Last Thanksgiving our children and their families arrived early Wednesday and left Saturday morning, by which time we’d shared an unexpected Wednesday dinner for ten, Thanksgiving plus two birthdays on Thursday and our 50th Anniversary on Friday.
I complicated my Thanksgiving by recommending in my last column that we fast for breakfast and confess our shortcomings along with prayers to change our ways.
How, I wondered, with little experiences in fasts was I going to succeed surrounded by 11 family members?
Easily, once I learned more. Fasts can last as little as 12 hours and consist of water-fasting, juice fasting or limited diets, so I water-fasted from Wednesday evening to noon on Thanksgiving. My fast was threatened by offers of homemade pumpkin and ginger breads, tempting me to pretend a courteous taste wouldn’t break it. But I postponed the treats by heating a cup of water and joining the grandkids in the living room.
Fasting spiced my Thanksgiving by reminding me of unhealthy food intake and giving my body a brief time to rid itself of unhealthy toxins. Stephan Harrod Buhner, who wrote the award winning Fasting Path, described how our bodies process food or respond to fasting. I also learned that John Wesley, the founder of the Methodist Church, fasted twice a week from midnight to noon to deepen his faith. I expect I’ll fast more often.
After Thanksgiving dinner we passed a small pumpkin to everyone for a their turn to share their thankfulness. The overwhelming favorite was the support of family, including those not at the table because of death or divorce. Death claimed our son-in-law’s mother and father in Panama last year. Divorce created sadness with one father missing. I silently regretted creating pressure on the family during critical child-rearing years by returning to school followed by unsuccessful professorial positions.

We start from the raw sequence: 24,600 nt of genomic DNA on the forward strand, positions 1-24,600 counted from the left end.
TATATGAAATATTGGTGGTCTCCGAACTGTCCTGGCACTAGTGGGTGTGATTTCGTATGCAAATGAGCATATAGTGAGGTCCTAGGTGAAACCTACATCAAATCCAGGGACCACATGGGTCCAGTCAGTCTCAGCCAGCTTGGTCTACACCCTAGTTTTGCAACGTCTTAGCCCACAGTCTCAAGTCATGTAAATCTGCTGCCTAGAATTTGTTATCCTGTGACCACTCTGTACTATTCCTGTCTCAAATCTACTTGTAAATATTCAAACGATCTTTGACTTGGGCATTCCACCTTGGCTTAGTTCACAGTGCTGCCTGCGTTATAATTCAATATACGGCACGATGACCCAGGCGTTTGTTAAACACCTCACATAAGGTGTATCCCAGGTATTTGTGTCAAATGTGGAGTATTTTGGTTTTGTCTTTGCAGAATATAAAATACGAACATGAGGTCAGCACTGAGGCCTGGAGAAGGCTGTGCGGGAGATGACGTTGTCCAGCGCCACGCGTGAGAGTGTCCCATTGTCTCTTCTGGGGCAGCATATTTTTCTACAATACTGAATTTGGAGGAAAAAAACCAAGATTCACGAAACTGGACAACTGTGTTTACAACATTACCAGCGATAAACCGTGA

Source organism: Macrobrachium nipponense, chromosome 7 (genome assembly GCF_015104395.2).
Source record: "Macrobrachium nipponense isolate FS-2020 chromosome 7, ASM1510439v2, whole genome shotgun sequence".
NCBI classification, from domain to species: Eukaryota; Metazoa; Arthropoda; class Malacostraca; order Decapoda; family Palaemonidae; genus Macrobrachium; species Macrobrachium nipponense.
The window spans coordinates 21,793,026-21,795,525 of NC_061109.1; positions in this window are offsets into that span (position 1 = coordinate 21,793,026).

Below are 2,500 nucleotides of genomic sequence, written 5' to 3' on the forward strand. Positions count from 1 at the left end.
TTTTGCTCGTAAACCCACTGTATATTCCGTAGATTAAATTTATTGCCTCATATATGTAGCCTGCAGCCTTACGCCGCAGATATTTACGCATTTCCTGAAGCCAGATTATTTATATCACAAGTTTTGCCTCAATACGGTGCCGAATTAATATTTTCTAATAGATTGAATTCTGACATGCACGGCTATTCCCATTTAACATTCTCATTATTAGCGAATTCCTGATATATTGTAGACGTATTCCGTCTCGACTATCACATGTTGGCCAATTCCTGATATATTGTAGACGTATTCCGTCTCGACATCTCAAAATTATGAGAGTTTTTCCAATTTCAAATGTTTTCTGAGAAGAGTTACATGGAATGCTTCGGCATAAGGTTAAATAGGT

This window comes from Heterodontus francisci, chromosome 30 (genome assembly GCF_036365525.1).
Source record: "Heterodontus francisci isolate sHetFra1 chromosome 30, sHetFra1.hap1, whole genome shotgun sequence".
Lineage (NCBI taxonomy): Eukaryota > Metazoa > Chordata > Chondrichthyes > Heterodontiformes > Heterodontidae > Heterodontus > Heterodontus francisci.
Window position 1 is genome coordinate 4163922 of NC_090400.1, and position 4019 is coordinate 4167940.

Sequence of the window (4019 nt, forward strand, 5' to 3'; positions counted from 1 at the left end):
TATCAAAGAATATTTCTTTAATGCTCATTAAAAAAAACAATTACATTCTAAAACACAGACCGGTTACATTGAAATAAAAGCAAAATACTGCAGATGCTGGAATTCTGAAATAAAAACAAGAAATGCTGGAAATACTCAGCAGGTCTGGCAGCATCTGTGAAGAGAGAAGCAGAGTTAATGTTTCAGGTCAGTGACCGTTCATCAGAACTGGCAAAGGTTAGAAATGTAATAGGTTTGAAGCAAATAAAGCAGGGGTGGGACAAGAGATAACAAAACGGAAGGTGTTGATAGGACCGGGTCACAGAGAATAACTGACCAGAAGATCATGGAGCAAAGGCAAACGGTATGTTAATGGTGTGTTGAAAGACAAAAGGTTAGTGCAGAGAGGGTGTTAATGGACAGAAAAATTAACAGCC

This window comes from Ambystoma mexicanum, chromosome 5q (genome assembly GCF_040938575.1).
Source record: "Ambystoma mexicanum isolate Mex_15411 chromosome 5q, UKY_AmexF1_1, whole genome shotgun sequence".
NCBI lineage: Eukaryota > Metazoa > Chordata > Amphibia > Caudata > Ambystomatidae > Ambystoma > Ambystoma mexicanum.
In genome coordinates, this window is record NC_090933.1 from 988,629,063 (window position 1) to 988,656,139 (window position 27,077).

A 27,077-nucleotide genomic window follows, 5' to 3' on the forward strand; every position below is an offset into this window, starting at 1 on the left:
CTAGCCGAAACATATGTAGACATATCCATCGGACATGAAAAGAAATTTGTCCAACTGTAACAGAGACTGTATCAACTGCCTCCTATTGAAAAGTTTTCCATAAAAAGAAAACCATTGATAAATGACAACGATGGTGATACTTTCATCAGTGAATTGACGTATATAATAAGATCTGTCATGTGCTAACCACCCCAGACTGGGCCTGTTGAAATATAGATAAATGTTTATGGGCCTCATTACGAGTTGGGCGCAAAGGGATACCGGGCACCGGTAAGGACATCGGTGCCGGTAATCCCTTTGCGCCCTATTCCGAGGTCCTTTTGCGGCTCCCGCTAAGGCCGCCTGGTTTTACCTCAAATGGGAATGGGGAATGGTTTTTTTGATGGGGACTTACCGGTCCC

Finally it was time for a night’s rest before our 50th anniversary day.
“What are our plans?” Karen said from the hallway.
“We should do something,” I said from my Laz-y-boy.
She chuckled. We’d agreed not to exchange gifts. We both feel our anniversary won’t be over until we take our dream safari to Africa. And finish going through our albums.
“I just want to spend the day with my family,” she said.
But I’d cheated on a gift. Last Monday I woke with the inspiration of fifty yellow, red, white, pink and lavender roses, one color for Karen, our kids and me. The rose were more expensive than I expected and I knew she’d object, but by that time my inspiration was irreversible.
She melted when I walked in with them. “We weren’t supposed to do anything for each other,” she said.
“I know, but I decided my wife deserves a bouquet of fifty roses at least once in her life,” I said. I’d practiced that line.
“They’re beautiful,” she said as she cleared a place for them in the middle of her kitchen. We hugged and our alert granddaughter photographed us and posted it on her Instagram.
All afternoon we heard the chefs prepare steak, salmon, green beans with mushroom soup, salads and sliced Nakota potatoes with blue cheese, topped off with Karen’s favorite red velvet cake. They served it under five golden balloons and gave us mementoes we’ll cherish forever.
We finished the day with stories of how we met and had an on-and-off relationship for three years before getting married. The next day we asked if the grandsons got bored with all the storytelling.
“They loved it,” their mother said.
We loved the day. While the brothers and sisters had fun preparing dinner, I heard one of them say, “Of course we blame our parents for everything.”
And I thought, “It’s true, I’ve blamed things on both my parents over the years. Oops, that means they blame me for everything.”
They’ve got good reasons.
I’ll have to remember that next Thanksgiving during my confessions, and fast before we give thanks that somehow we are blessed with a close family.